There are specially tooled composite and carbonfibre panels all over the car but all of its noise-killing materials have been left out, and the RS doesn’t have to bear the weight of air-con, sat-nav, a sound system, ABS or traction control, so its wiring loom is considerably lighter than standard.
And because the standard engine management doesn’t have to support all these gizmos, Aston engineers have replaced it with a Pectel system that merely feeds and fires the engine – hence the 600bhp output, which improves on the production DBS by a cool 90bhp, and extends the redline from 6800rpm to 7600rpm.
Bearing in mind that the RS is 230kg lighter than the DBS, the claimed RS acceleration (4.0sec for 0-62mph, 0-100mph in 8.5sec) seems conservative. Our DBS test times were 4.2sec for 0-60mph (say 4.3sec for 0-62mph) and 0-100mph in 8.7sec.
What’s it like?
Step into the RS and you’ll find you sit lower than ever, with the base of the side windows more or less level with your chin. The modified DBS wheel is high and almost vertical in front of you, so you view corners over your knuckles, sighting directly down the long bonnet. The RS has a pair of firm and comfortable semi-race bucket seats by Recaro, trimmed in grey Alcantara.
The standard V8 instrumentation remains, but most of the dials don’t work. Instead, engineers have replaced their functions with a small data logger that presents engine rpm in digits and is topped by a row of gearchange lights that grows as revs rise.
“Change at three or four lights,” Craig Croot, Aston Martin's test driver advises. “That’s about 7000rpm. You’ll find the power as you get towards 7600.” Privately I doubt I’ll notice.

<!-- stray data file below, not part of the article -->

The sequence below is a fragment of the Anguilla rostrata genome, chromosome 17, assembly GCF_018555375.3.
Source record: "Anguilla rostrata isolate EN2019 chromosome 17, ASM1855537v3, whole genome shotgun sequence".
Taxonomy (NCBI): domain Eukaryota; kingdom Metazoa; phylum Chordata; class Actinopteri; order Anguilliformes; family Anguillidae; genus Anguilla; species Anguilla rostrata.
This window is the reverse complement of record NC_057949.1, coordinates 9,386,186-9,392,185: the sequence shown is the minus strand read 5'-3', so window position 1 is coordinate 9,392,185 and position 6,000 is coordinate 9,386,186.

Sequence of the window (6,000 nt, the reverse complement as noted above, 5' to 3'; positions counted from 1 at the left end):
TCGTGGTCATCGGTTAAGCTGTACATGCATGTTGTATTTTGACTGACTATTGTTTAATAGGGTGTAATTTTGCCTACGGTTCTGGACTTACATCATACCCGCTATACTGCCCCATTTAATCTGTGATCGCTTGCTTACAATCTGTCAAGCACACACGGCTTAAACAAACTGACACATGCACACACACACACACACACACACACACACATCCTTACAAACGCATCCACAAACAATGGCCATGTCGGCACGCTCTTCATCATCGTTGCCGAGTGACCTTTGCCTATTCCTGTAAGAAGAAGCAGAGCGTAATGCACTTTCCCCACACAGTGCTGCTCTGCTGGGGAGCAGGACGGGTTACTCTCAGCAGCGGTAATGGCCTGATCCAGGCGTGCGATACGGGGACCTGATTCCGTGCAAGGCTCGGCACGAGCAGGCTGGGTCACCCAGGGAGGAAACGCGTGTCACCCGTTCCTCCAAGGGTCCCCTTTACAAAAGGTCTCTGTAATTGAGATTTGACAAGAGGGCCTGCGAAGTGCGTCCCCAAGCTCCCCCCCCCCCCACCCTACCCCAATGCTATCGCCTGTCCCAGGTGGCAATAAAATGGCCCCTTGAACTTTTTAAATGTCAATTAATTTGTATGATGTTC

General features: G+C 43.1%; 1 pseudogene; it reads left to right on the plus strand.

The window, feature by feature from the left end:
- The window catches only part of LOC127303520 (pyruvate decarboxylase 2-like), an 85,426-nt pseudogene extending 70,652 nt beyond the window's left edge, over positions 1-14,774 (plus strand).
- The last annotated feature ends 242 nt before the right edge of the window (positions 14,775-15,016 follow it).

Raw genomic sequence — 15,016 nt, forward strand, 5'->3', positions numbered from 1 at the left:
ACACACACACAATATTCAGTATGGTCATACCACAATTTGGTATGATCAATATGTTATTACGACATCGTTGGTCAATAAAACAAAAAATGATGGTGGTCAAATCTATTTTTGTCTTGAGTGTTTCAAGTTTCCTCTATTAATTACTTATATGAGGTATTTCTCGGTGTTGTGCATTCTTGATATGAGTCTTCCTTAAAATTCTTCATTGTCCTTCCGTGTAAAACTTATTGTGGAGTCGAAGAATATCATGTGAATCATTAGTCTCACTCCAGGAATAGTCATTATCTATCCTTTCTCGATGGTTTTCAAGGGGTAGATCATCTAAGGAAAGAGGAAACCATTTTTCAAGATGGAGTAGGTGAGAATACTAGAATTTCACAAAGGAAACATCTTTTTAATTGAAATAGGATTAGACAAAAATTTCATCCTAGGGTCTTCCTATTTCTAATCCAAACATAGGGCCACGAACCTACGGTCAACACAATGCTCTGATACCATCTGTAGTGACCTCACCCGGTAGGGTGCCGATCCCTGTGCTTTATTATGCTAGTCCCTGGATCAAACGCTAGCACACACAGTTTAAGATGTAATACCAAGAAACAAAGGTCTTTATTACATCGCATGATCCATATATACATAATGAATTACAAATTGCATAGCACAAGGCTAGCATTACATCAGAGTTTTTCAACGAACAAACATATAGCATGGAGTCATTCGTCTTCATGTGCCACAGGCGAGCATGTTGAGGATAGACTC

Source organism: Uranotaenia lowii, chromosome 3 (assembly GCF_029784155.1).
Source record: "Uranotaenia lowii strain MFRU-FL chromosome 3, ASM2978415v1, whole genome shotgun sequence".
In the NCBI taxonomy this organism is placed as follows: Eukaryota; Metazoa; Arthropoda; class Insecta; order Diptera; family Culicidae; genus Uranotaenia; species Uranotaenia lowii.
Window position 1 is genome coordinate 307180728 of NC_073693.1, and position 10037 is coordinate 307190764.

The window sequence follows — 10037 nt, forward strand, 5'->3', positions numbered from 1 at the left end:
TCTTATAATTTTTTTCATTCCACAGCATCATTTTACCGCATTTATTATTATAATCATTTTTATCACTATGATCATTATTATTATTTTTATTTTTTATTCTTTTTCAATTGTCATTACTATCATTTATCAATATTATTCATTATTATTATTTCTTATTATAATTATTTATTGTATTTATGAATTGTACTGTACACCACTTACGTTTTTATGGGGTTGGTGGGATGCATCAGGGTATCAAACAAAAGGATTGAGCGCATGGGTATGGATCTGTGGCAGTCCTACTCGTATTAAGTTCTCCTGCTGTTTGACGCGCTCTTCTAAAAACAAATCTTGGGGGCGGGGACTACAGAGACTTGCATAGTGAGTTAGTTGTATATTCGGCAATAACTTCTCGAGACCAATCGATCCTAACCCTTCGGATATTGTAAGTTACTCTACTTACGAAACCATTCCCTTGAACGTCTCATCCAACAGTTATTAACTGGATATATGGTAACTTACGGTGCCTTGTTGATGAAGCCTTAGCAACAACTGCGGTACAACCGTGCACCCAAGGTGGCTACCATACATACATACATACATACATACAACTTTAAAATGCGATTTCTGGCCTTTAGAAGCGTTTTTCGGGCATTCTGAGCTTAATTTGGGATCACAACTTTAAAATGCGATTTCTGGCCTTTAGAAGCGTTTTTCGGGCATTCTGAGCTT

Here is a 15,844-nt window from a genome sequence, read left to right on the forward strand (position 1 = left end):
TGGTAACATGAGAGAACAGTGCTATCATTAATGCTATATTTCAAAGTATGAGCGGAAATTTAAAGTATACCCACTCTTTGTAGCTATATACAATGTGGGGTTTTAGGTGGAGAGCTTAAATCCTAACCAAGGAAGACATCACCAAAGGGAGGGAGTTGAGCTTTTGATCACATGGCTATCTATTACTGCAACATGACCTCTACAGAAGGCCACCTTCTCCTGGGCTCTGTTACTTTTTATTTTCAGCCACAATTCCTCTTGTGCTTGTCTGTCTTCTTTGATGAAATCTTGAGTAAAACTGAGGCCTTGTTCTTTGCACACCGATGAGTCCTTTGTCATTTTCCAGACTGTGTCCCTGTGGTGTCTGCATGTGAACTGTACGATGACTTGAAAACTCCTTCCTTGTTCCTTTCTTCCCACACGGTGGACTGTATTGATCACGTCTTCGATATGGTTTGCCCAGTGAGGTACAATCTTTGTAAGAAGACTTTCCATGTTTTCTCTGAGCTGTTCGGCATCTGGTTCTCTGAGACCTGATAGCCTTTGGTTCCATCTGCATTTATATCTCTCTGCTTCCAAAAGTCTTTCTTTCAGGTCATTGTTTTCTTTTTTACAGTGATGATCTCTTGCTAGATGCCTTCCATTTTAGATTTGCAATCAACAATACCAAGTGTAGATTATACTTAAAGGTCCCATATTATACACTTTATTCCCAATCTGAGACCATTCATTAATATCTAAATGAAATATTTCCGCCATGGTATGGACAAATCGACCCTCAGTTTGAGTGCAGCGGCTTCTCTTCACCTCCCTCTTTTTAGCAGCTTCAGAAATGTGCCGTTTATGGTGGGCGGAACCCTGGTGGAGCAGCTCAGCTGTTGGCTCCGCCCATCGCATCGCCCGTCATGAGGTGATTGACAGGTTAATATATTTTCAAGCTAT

Beneath the yowl the V12 begins to deliver a full-throated roar as the accelerator gets into the second half of its travel. You’re thrust back in the seat, Silverstone's south circuit becomes narrower, kinks become curves. Straights are now short and I’m starting to see the shift lights. The engine sounds fantastic, whoop-cracking at every downshift. But there is no time to savour this. You’re concentrating on not arriving too fast at the next obstacle.
The brakes are phenomenal. They simply eliminate speed like nothing I’ve ever experienced, squeezing the car into the road and making you hang forward in the straps. I start leaving my braking later and later – until beads of sweat literally pop up on my brow – and yet I still discover so much retardation in hand that I wish I’d dived in another 100 yards later.
Should I buy one?
Yes, although your options are limited by decisions that are due to made at Gaydon this summer. At present Aston is looking at two production scenarios: either a super-exclusive run of 100 RS superlights, little different from this one and priced at around £150,000, or a run of 300-400 cars, with more equipment and a slightly lower price.
I find myself hoping they stick with the 100-off scenario. There are plenty of other powerful, plush Astons; let’s have a special one. For £150k you’ll get track-based performance that can rival the best from Ferrari or Porsche; you’ll also be getting the fastest Aston, and maybe the best ever built.
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